So far, the most popular book published in 2017 is Leading Together: Mindfulness and the . . . just kidding! That one ranked #145,222 April 1st. . . Rather, the bestseller – and on the Notable Children’s Books 2017 list – Pax, by Sarah Pennypacker is a book about a boy and his fox. A war separates them for a time, but Pax is home for Peter. And while they are each changed during the separation, the sense they must be together remains. I love what one character tells Peter, “I am exactly where I should be, doing exactly what I should be doing. That is peace.”

A consistent element in books we love the last (nearly) 50 years is a character that doesn’t belong—is different, misunderstood—and judged. They don’t go-with-the-flow, but stick to (or try) who they are, and in it, (eventually) find peace. The cover image above is a picture I took at the Singapore Botanic Garden’s Bonsai Garden because the featured tree reminded me of a screaming Mandrake from Harry Potter. The quote is good, but I might add: and how (or whether) we choose to use our abilities.

It can feel very lonely when I feel as if no one understands me. I am grateful to authors who employ their imaginations and expert use of words to help me share in worlds in which someone else is much like me—and makes magic by just being herself. The prophet Deborah, Mary Magdalene, Hermione, and Chrisjen Avasarala (from The Expanse, for those who don’t know), encourage and inspire, along with the countless others who choose to make me their home (God bless Howie – who reminds me of Frédéric 🙂 a little bit)

My prayer is that my words, with Albus Dumbledore make the kind of magic that is a remedy:

“Words are our most

Inexhaustible source of magic,

Capable of both inflicting injury

And remedying it.”

Lenten Prayer Practice – Day Twenty-Nine

breath of heaven

#Breath of Heaven quench these dry bones, today.

Holy Trinity, center me now that I may notice Your creative intention, nest in the broad, safe space of Your presence, and intentionally nurture another with the same.

What word or phrase do I notice on which I may center:

Ezekiel 37:11-14  Then he said to me, “Mortal, these bones are the whole house of Israel. They say, ‘Our bones are dried up, and our hope is lost; we are cut off completely.’ Therefore prophesy, and say to them, Thus says the Lord God: I am going to open your graves, and bring you up from your graves, O my people; and I will bring you back to the land of Israel. And you shall know that I am the Lord, when I open your graves, and bring you up from your graves, O my people. I will put my spirit within you, and you shall live, and I will place you on your own soil; then you shall know that I, the Lord, have spoken and will act, says the Lord.” [NRSV]

Line the nest of God’s presence with this prayer for _______ and myself:

Holy God, thank you, for constantly breathing into me fresh life. Holy Spirit, thank you, for making space and a place for _______. Help me to fully live who I am most truly today. Jesus, give ________ clearer understanding of identity in the context of the community. Help ________ see you act in a specific way today. Amen.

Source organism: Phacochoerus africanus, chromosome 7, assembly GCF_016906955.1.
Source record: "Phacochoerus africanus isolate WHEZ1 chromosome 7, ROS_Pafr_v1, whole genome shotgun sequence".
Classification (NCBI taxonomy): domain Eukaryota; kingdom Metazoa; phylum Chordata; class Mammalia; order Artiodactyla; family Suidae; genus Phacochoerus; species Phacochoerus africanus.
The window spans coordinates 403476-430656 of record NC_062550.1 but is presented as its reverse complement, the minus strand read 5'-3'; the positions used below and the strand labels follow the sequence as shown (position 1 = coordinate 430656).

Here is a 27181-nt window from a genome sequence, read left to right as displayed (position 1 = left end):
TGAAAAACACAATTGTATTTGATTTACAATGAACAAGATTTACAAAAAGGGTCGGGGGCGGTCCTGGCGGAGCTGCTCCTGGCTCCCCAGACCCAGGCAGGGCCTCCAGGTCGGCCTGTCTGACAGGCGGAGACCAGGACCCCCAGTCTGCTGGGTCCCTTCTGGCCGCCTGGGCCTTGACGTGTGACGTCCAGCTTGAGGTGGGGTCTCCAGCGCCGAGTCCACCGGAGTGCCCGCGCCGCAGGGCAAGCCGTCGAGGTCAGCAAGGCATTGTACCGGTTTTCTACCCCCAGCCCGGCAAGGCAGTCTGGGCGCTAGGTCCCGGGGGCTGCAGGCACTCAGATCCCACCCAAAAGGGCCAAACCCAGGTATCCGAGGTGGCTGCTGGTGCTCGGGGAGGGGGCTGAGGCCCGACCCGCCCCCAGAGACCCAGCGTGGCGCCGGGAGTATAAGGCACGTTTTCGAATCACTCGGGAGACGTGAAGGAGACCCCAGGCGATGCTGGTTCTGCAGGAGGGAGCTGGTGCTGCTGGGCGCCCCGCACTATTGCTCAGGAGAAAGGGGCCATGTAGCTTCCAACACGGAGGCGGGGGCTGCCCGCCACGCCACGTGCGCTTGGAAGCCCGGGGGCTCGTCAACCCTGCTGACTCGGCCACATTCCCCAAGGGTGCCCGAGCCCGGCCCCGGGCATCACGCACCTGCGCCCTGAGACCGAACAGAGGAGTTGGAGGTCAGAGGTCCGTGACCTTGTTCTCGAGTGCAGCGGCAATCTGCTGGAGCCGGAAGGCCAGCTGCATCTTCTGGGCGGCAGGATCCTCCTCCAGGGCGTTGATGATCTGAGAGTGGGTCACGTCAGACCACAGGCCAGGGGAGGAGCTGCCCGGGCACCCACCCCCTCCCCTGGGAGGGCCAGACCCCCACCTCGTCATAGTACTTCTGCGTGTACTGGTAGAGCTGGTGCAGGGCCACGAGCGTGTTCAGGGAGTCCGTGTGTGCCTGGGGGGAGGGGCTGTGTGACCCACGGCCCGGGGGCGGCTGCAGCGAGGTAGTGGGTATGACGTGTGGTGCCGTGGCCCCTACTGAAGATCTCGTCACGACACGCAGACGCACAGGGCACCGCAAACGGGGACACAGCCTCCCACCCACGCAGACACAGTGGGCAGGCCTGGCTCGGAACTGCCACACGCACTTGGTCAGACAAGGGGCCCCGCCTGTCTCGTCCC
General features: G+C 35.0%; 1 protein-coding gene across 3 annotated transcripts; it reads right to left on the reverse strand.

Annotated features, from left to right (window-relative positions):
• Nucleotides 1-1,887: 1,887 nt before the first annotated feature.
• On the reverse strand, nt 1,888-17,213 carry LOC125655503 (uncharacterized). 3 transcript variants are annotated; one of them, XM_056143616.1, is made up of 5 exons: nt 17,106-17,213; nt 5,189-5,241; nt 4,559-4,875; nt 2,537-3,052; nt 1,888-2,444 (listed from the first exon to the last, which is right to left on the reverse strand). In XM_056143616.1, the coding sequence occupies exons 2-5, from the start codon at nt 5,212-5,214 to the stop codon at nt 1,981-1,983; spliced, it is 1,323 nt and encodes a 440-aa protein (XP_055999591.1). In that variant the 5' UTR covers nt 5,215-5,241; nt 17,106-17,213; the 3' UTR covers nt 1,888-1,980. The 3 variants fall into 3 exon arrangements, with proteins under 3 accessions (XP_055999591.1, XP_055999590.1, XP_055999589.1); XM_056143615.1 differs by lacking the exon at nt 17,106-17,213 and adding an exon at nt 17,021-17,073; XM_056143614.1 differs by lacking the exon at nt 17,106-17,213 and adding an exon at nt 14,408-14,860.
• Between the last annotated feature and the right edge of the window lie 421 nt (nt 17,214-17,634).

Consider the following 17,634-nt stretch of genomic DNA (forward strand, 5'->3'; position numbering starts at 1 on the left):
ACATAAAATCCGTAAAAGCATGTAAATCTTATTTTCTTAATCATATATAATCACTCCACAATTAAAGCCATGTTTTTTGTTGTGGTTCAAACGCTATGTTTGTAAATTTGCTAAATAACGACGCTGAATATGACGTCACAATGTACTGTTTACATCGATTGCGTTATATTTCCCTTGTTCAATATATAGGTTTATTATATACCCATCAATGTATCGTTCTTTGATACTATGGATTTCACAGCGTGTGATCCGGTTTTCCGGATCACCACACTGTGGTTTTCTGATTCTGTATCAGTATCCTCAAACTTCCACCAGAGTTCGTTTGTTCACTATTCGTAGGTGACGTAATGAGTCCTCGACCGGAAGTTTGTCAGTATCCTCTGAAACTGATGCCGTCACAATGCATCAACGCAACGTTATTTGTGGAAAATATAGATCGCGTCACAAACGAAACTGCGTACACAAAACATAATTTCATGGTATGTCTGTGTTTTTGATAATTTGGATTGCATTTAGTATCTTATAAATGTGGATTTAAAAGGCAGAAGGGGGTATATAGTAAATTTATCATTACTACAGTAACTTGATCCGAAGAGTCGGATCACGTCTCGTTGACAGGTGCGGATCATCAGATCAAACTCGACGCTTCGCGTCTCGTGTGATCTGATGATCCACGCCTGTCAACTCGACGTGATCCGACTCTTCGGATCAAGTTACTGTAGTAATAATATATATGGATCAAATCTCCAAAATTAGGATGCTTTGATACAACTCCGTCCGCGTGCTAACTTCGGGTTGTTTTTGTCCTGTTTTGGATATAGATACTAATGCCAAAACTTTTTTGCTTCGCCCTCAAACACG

How will I intentionally nurture ________ today:

REMEMBER (3Ns)noticenestnurture

PRACTICE (Lectio Divina)


Lenten Prayer Practice – Day Twenty-Seven

with so that love is known

Journey #with each other so Love is known. Jn17:21-23 #tobeknownistobelovedandtobelovedistobeknown #makelovenotwar

Holy Trinity, center me now that I may notice Your creative intention, nest in the broad, safe space of Your presence, and intentionally nurture another with the same.

What word or phrase do I notice on which I may center:

Eph 5:8-14 For once you were full of darkness, but now you have light from the Lord. So live as people of light! For this light within you produces only what is good and right and true. Carefully determine what pleases the Lord and then do it. Don’t waste your time on useless work, mere busywork, the barren pursuits of darkness. Expose these things for the sham they are. It’s a scandal when people waste their lives on things they must do in the darkness where no one will see. Rip the cover off those frauds and see how attractive they look in the light of Christ. This is why it is said, “Wake up from your sleep, climb out of your coffins, and Christ will give you light.” [NLT/MSG]

Line the nest of God’s presence with this prayer for _______ and myself:

Jesus, thank you, for the energizing life of your light. Holy Spirit, thank you, for the light you shine on who_______ is most truly. Help me to pull down the façade of what I think others want me to do. Help ________have the strength to climb out of the coffin of other’s intimidations. Give ________ the courage to be exposed by your light and energized by that life. Amen.

How will I intentionally nurture ________ today:

REMEMBER (3Ns)noticenestnurture

PRACTICE (Lectio Divina)


Lenten Prayer Practice – Day Eleven

Kindred Spirits Ireland

University College Cork